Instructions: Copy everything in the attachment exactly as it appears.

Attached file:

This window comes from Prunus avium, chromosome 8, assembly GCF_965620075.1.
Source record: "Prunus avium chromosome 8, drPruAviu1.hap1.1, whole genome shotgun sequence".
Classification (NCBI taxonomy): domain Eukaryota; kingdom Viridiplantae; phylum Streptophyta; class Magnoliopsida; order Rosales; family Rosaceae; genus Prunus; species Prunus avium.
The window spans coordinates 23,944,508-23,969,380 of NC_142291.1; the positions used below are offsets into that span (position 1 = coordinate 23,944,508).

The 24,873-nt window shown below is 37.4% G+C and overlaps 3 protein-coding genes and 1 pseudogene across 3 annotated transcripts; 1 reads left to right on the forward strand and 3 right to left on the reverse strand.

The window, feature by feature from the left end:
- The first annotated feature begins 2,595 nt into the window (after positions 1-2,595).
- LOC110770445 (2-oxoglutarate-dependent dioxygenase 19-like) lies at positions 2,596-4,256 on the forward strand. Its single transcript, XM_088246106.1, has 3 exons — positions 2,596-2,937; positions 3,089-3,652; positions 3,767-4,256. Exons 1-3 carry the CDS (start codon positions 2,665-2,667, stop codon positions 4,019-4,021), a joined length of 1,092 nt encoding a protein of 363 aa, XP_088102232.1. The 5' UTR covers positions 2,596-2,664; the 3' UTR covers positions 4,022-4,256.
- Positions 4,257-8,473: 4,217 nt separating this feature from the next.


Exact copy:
This window comes from Prunus avium, chromosome 8, assembly GCF_965620075.1.
Source record: "Prunus avium chromosome 8, drPruAviu1.hap1.1, whole genome shotgun sequence".
Classification (NCBI taxonomy): domain Eukaryota; kingdom Viridiplantae; phylum Streptophyta; class Magnoliopsida; order Rosales; family Rosaceae; genus Prunus; species Prunus avium.
The window spans coordinates 23,944,508-23,969,380 of NC_142291.1; the positions used below are offsets into that span (position 1 = coordinate 23,944,508).

The 24,873-nt window shown below is 37.4% G+C and overlaps 3 protein-coding genes and 1 pseudogene across 3 annotated transcripts; 1 reads left to right on the forward strand and 3 right to left on the reverse strand.

The window, feature by feature from the left end:
- The first annotated feature begins 2,595 nt into the window (after positions 1-2,595).
- LOC110770445 (2-oxoglutarate-dependent dioxygenase 19-like) lies at positions 2,596-4,256 on the forward strand. Its single transcript, XM_088246106.1, has 3 exons — positions 2,596-2,937; positions 3,089-3,652; positions 3,767-4,256. Exons 1-3 carry the CDS (start codon positions 2,665-2,667, stop codon positions 4,019-4,021), a joined length of 1,092 nt encoding a protein of 363 aa, XP_088102232.1. The 5' UTR covers positions 2,596-2,664; the 3' UTR covers positions 4,022-4,256.
- Positions 4,257-8,473: 4,217 nt separating this feature from the next.